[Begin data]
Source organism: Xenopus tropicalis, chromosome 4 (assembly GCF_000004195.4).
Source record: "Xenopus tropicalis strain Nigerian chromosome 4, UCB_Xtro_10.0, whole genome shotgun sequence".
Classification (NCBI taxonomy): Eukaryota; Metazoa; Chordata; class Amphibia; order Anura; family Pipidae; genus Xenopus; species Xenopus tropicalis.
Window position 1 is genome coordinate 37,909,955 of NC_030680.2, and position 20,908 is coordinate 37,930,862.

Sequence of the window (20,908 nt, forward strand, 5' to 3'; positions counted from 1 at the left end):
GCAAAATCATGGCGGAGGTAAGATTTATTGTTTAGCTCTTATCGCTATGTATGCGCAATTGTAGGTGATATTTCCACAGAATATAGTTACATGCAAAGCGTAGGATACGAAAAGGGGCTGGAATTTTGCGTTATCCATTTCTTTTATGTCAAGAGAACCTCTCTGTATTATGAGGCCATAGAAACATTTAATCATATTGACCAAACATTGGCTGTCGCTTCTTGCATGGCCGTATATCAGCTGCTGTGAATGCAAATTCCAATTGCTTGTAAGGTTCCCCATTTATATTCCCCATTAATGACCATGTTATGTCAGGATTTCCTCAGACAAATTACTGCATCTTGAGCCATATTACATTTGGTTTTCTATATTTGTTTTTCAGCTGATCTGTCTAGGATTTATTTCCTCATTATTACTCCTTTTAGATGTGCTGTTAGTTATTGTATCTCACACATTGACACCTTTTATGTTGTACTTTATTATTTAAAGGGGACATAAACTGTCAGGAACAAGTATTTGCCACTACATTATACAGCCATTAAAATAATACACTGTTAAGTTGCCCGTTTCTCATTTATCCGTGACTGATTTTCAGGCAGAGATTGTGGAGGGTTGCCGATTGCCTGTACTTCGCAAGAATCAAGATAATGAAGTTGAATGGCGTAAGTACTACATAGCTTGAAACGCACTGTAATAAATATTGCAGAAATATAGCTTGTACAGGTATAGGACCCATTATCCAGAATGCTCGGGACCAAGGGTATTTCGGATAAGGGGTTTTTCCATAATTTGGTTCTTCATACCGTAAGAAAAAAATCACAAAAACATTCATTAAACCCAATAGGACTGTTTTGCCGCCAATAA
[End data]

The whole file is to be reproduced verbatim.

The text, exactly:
Source organism: Xenopus tropicalis, chromosome 4 (assembly GCF_000004195.4).
Source record: "Xenopus tropicalis strain Nigerian chromosome 4, UCB_Xtro_10.0, whole genome shotgun sequence".
Classification (NCBI taxonomy): Eukaryota; Metazoa; Chordata; class Amphibia; order Anura; family Pipidae; genus Xenopus; species Xenopus tropicalis.
Window position 1 is genome coordinate 37,909,955 of NC_030680.2, and position 20,908 is coordinate 37,930,862.

Sequence of the window (20,908 nt, forward strand, 5' to 3'; positions counted from 1 at the left end):
GCAAAATCATGGCGGAGGTAAGATTTATTGTTTAGCTCTTATCGCTATGTATGCGCAATTGTAGGTGATATTTCCACAGAATATAGTTACATGCAAAGCGTAGGATACGAAAAGGGGCTGGAATTTTGCGTTATCCATTTCTTTTATGTCAAGAGAACCTCTCTGTATTATGAGGCCATAGAAACATTTAATCATATTGACCAAACATTGGCTGTCGCTTCTTGCATGGCCGTATATCAGCTGCTGTGAATGCAAATTCCAATTGCTTGTAAGGTTCCCCATTTATATTCCCCATTAATGACCATGTTATGTCAGGATTTCCTCAGACAAATTACTGCATCTTGAGCCATATTACATTTGGTTTTCTATATTTGTTTTTCAGCTGATCTGTCTAGGATTTATTTCCTCATTATTACTCCTTTTAGATGTGCTGTTAGTTATTGTATCTCACACATTGACACCTTTTATGTTGTACTTTATTATTTAAAGGGGACATAAACTGTCAGGAACAAGTATTTGCCACTACATTATACAGCCATTAAAATAATACACTGTTAAGTTGCCCGTTTCTCATTTATCCGTGACTGATTTTCAGGCAGAGATTGTGGAGGGTTGCCGATTGCCTGTACTTCGCAAGAATCAAGATAATGAAGTTGAATGGCGTAAGTACTACATAGCTTGAAACGCACTGTAATAAATATTGCAGAAATATAGCTTGTACAGGTATAGGACCCATTATCCAGAATGCTCGGGACCAAGGGTATTTCGGATAAGGGGTTTTTCCATAATTTGGTTCTTCATACCGTAAGAAAAAAATCACAAAAACATTCATTAAACCCAATAGGACTGTTTTGCCGCCAATAA